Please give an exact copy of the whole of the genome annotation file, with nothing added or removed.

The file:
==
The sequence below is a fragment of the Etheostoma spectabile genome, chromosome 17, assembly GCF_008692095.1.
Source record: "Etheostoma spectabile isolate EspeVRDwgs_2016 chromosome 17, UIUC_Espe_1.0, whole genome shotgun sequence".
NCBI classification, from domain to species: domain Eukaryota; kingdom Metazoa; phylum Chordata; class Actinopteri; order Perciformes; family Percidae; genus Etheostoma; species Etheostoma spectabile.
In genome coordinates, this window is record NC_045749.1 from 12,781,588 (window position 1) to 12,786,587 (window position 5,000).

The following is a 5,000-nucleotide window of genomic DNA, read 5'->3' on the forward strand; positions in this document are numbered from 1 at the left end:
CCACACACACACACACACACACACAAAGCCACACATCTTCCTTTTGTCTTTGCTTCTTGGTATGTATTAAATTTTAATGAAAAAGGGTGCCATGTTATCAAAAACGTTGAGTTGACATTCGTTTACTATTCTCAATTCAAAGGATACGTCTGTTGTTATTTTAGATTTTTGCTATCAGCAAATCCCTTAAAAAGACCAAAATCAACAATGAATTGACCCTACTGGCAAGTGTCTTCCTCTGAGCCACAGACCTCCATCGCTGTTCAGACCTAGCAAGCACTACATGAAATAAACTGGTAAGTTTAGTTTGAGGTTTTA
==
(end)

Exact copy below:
The sequence below is a fragment of the Etheostoma spectabile genome, chromosome 17, assembly GCF_008692095.1.
Source record: "Etheostoma spectabile isolate EspeVRDwgs_2016 chromosome 17, UIUC_Espe_1.0, whole genome shotgun sequence".
NCBI classification, from domain to species: domain Eukaryota; kingdom Metazoa; phylum Chordata; class Actinopteri; order Perciformes; family Percidae; genus Etheostoma; species Etheostoma spectabile.
In genome coordinates, this window is record NC_045749.1 from 12,781,588 (window position 1) to 12,786,587 (window position 5,000).

The following is a 5,000-nucleotide window of genomic DNA, read 5'->3' on the forward strand; positions in this document are numbered from 1 at the left end:
CCACACACACACACACACACACACAAAGCCACACATCTTCCTTTTGTCTTTGCTTCTTGGTATGTATTAAATTTTAATGAAAAAGGGTGCCATGTTATCAAAAACGTTGAGTTGACATTCGTTTACTATTCTCAATTCAAAGGATACGTCTGTTGTTATTTTAGATTTTTGCTATCAGCAAATCCCTTAAAAAGACCAAAATCAACAATGAATTGACCCTACTGGCAAGTGTCTTCCTCTGAGCCACAGACCTCCATCGCTGTTCAGACCTAGCAAGCACTACATGAAATAAACTGGTAAGTTTAGTTTGAGGTTTTA